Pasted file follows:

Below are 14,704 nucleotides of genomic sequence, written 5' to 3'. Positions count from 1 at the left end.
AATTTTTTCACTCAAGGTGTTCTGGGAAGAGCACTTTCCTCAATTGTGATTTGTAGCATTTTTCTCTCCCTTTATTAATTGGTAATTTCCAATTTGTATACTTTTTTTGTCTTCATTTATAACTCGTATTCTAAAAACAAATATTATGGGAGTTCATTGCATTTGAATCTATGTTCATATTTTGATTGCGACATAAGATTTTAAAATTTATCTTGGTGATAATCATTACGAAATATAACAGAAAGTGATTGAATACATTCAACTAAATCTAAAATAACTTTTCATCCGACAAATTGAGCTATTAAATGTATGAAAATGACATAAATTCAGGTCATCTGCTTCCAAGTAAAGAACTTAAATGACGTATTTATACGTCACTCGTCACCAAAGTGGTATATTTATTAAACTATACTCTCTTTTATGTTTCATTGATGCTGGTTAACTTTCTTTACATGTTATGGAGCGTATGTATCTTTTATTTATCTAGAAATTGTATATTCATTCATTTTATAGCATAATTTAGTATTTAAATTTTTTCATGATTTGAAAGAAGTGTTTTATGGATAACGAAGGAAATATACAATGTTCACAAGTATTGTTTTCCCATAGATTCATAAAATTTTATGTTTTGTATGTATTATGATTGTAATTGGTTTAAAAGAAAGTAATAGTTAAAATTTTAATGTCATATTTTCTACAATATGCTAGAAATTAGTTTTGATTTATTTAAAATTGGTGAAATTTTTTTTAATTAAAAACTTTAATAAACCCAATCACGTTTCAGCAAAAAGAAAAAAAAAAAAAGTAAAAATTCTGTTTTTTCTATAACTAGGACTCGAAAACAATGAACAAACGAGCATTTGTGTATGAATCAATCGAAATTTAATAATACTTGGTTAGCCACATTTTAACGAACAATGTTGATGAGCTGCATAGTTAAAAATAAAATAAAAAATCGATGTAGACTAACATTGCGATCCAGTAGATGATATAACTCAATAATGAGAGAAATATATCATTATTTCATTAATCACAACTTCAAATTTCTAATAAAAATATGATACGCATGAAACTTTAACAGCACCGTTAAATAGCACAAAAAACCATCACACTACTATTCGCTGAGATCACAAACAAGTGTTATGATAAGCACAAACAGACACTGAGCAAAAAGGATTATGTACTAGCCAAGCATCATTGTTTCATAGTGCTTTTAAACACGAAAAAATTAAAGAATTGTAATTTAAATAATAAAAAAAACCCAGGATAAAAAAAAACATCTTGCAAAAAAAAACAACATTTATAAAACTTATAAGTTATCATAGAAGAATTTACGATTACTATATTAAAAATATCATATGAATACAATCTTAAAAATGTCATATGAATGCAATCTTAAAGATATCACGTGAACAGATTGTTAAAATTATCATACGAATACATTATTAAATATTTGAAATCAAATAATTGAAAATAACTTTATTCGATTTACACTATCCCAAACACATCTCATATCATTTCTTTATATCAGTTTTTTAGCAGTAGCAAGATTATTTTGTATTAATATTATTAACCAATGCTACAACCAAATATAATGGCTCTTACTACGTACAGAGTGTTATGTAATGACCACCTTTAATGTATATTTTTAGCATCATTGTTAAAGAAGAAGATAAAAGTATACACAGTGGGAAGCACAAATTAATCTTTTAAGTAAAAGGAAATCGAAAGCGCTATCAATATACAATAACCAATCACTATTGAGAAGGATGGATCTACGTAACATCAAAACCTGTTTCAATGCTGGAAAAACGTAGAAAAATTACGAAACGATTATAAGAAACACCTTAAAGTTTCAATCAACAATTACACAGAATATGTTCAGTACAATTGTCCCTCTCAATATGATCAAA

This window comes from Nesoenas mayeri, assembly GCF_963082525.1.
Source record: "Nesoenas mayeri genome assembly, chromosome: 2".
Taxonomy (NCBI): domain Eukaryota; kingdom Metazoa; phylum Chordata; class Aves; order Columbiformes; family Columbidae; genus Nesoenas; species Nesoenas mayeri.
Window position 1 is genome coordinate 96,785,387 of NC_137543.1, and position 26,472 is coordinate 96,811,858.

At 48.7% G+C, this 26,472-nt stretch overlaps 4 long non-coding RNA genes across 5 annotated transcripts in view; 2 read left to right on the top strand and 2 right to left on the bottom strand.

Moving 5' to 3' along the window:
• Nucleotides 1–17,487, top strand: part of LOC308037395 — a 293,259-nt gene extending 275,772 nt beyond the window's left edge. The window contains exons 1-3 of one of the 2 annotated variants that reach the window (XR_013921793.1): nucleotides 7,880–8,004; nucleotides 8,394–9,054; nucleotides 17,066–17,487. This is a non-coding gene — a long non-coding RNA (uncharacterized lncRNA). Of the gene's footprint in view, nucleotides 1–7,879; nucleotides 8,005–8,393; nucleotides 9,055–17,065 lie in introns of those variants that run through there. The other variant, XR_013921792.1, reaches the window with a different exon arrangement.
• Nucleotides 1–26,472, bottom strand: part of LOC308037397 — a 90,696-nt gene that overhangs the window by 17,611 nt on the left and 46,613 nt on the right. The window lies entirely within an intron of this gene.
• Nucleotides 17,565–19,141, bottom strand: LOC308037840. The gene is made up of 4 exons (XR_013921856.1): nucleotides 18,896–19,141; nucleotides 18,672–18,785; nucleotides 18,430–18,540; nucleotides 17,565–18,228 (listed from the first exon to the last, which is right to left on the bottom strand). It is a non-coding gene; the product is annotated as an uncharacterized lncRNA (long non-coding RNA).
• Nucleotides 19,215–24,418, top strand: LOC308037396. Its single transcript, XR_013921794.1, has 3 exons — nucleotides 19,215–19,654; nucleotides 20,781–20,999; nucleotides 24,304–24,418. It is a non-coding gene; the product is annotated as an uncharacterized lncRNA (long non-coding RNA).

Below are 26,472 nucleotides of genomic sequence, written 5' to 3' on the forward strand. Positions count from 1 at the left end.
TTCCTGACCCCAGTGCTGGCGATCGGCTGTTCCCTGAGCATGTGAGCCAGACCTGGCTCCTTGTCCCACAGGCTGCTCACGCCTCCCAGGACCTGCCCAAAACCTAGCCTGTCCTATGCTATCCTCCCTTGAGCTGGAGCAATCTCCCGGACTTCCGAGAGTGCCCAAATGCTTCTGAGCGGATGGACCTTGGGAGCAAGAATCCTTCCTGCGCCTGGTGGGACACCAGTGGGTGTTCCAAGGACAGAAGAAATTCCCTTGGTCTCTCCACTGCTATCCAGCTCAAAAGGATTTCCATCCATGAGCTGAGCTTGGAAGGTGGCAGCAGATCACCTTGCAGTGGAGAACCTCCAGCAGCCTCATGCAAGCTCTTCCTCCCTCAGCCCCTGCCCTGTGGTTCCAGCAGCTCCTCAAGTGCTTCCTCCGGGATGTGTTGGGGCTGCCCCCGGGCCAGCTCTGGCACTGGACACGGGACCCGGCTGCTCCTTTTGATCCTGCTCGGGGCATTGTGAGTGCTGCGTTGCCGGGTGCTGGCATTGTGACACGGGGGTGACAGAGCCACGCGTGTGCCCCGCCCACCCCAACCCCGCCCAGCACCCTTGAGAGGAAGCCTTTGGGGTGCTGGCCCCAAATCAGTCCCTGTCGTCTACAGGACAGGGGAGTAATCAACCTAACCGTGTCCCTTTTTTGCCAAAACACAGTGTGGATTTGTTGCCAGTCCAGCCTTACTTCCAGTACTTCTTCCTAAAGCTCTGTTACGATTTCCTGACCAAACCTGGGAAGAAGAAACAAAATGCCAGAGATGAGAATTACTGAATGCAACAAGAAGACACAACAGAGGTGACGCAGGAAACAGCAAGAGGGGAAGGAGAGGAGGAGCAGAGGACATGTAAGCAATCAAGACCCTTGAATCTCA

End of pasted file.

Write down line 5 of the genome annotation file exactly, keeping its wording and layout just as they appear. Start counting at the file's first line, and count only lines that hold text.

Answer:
Taxonomy (NCBI): domain Eukaryota; kingdom Metazoa; phylum Chordata; class Aves; order Columbiformes; family Columbidae; genus Nesoenas; species Nesoenas mayeri.